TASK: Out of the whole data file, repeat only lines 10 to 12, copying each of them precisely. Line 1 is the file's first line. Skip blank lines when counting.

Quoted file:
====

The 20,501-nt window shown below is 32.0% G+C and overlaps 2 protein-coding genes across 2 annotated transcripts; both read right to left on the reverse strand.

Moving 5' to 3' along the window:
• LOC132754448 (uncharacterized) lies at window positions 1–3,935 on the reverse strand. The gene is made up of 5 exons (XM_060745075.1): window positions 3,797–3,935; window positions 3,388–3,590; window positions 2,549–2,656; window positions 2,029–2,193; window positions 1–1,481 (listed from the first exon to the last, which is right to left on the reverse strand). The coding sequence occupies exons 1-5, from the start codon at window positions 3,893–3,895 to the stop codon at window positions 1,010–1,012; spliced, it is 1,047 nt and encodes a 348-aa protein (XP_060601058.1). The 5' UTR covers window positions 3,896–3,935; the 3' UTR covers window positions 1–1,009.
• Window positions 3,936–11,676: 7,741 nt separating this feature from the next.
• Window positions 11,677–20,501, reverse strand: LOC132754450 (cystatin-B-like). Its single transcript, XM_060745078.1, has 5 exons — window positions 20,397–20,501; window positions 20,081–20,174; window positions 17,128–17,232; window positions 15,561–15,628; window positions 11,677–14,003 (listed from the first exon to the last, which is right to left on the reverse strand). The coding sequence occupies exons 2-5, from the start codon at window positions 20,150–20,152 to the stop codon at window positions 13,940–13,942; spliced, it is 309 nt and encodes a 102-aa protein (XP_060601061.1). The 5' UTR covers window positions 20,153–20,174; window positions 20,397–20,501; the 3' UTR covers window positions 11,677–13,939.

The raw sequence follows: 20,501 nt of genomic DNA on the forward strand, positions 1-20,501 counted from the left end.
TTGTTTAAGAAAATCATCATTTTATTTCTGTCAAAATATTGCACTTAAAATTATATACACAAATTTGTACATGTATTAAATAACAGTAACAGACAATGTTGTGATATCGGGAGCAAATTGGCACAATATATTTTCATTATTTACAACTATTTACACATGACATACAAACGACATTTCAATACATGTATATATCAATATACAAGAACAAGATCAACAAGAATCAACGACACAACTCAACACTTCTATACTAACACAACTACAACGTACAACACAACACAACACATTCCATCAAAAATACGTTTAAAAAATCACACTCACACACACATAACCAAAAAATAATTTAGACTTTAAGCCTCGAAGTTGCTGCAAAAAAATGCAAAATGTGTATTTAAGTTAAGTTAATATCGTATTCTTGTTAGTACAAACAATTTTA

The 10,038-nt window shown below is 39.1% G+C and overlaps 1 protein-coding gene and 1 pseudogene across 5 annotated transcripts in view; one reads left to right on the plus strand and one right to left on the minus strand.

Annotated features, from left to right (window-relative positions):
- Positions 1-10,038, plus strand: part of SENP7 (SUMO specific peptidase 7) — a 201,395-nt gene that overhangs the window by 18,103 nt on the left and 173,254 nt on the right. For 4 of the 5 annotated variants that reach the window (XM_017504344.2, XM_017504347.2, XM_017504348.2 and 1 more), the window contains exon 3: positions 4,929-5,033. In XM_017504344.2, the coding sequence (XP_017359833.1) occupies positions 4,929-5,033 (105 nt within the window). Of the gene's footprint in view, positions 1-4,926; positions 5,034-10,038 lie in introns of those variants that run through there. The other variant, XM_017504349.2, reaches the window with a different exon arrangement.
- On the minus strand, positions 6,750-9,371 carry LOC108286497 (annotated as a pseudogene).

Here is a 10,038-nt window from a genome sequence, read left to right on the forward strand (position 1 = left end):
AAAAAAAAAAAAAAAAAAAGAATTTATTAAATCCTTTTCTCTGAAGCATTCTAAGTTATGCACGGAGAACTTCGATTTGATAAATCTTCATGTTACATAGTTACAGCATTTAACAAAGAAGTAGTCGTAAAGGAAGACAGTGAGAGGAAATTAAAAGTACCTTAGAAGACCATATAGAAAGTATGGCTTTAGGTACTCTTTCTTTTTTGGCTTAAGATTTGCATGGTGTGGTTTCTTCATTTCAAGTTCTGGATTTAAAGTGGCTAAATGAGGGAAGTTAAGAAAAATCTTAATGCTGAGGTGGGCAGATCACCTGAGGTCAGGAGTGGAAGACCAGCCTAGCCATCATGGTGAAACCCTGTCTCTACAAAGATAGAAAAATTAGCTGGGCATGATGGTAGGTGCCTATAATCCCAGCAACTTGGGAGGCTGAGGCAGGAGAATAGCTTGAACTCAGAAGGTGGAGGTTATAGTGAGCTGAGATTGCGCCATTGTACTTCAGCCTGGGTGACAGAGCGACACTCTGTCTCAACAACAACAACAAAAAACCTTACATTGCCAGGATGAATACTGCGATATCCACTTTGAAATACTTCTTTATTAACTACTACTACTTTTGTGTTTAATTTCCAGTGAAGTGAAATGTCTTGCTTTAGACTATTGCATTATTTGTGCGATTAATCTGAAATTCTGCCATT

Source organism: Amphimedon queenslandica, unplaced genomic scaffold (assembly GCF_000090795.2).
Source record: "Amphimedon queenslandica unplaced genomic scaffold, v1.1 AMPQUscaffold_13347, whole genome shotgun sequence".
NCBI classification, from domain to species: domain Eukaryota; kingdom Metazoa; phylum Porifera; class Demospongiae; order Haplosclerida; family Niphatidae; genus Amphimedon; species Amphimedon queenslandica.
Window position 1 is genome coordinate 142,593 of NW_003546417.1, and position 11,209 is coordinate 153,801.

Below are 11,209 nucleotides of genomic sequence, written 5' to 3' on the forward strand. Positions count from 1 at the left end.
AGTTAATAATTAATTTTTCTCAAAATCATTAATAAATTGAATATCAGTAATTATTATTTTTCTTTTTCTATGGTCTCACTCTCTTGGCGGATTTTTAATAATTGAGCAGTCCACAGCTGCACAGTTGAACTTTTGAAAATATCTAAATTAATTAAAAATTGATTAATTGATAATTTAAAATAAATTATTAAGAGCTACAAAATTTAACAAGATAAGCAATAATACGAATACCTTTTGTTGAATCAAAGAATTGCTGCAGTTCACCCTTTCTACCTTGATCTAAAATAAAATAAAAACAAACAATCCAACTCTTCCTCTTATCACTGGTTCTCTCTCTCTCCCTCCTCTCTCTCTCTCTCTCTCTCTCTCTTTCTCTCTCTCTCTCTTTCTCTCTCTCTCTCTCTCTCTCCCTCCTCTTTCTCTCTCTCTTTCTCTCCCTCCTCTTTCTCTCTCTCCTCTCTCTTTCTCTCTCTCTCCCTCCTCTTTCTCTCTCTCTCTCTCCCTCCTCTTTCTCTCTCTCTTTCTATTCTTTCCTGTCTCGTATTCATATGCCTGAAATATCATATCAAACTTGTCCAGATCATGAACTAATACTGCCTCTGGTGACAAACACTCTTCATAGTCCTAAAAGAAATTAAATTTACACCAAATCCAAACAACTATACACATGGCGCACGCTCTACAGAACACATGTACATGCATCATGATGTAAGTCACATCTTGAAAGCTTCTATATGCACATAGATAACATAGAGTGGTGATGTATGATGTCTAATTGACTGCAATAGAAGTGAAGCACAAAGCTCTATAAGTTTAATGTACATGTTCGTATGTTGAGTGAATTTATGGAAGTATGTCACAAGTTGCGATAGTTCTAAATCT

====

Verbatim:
- Positions 1-10,038, plus strand: part of SENP7 (SUMO specific peptidase 7) — a 201,395-nt gene that overhangs the window by 18,103 nt on the left and 173,254 nt on the right. For 4 of the 5 annotated variants that reach the window (XM_017504344.2, XM_017504347.2, XM_017504348.2 and 1 more), the window contains exon 3: positions 4,929-5,033. In XM_017504344.2, the coding sequence (XP_017359833.1) occupies positions 4,929-5,033 (105 nt within the window). Of the gene's footprint in view, positions 1-4,926; positions 5,034-10,038 lie in introns of those variants that run through there. The other variant, XM_017504349.2, reaches the window with a different exon arrangement.
- On the minus strand, positions 6,750-9,371 carry LOC108286497 (annotated as a pseudogene).

Here is a 10,038-nt window from a genome sequence, read left to right on the forward strand (position 1 = left end):